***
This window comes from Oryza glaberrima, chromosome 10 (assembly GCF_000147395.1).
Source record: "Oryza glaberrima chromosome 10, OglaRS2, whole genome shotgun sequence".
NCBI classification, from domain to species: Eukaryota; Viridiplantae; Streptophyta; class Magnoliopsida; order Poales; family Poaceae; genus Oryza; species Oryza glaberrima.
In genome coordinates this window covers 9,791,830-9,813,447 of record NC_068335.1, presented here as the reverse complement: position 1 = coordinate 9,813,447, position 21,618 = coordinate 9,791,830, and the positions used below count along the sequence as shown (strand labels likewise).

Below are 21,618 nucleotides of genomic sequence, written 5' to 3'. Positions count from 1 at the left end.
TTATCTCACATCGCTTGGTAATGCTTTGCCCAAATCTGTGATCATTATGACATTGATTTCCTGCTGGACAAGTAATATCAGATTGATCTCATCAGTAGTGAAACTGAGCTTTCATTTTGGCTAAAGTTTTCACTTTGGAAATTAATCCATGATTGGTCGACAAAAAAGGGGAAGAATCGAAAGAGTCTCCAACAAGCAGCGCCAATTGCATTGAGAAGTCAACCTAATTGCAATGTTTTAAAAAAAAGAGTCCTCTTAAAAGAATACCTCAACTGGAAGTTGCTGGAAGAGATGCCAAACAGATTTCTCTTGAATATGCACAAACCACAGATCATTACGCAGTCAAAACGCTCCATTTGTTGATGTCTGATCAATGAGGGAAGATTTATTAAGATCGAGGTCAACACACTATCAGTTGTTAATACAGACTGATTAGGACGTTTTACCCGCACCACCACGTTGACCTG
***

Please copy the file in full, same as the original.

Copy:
This window comes from Oryza glaberrima, chromosome 10 (assembly GCF_000147395.1).
Source record: "Oryza glaberrima chromosome 10, OglaRS2, whole genome shotgun sequence".
NCBI classification, from domain to species: Eukaryota; Viridiplantae; Streptophyta; class Magnoliopsida; order Poales; family Poaceae; genus Oryza; species Oryza glaberrima.
In genome coordinates this window covers 9,791,830-9,813,447 of record NC_068335.1, presented here as the reverse complement: position 1 = coordinate 9,813,447, position 21,618 = coordinate 9,791,830, and the positions used below count along the sequence as shown (strand labels likewise).

Below are 21,618 nucleotides of genomic sequence, written 5' to 3'. Positions count from 1 at the left end.
TTATCTCACATCGCTTGGTAATGCTTTGCCCAAATCTGTGATCATTATGACATTGATTTCCTGCTGGACAAGTAATATCAGATTGATCTCATCAGTAGTGAAACTGAGCTTTCATTTTGGCTAAAGTTTTCACTTTGGAAATTAATCCATGATTGGTCGACAAAAAAGGGGAAGAATCGAAAGAGTCTCCAACAAGCAGCGCCAATTGCATTGAGAAGTCAACCTAATTGCAATGTTTTAAAAAAAAGAGTCCTCTTAAAAGAATACCTCAACTGGAAGTTGCTGGAAGAGATGCCAAACAGATTTCTCTTGAATATGCACAAACCACAGATCATTACGCAGTCAAAACGCTCCATTTGTTGATGTCTGATCAATGAGGGAAGATTTATTAAGATCGAGGTCAACACACTATCAGTTGTTAATACAGACTGATTAGGACGTTTTACCCGCACCACCACGTTGACCTG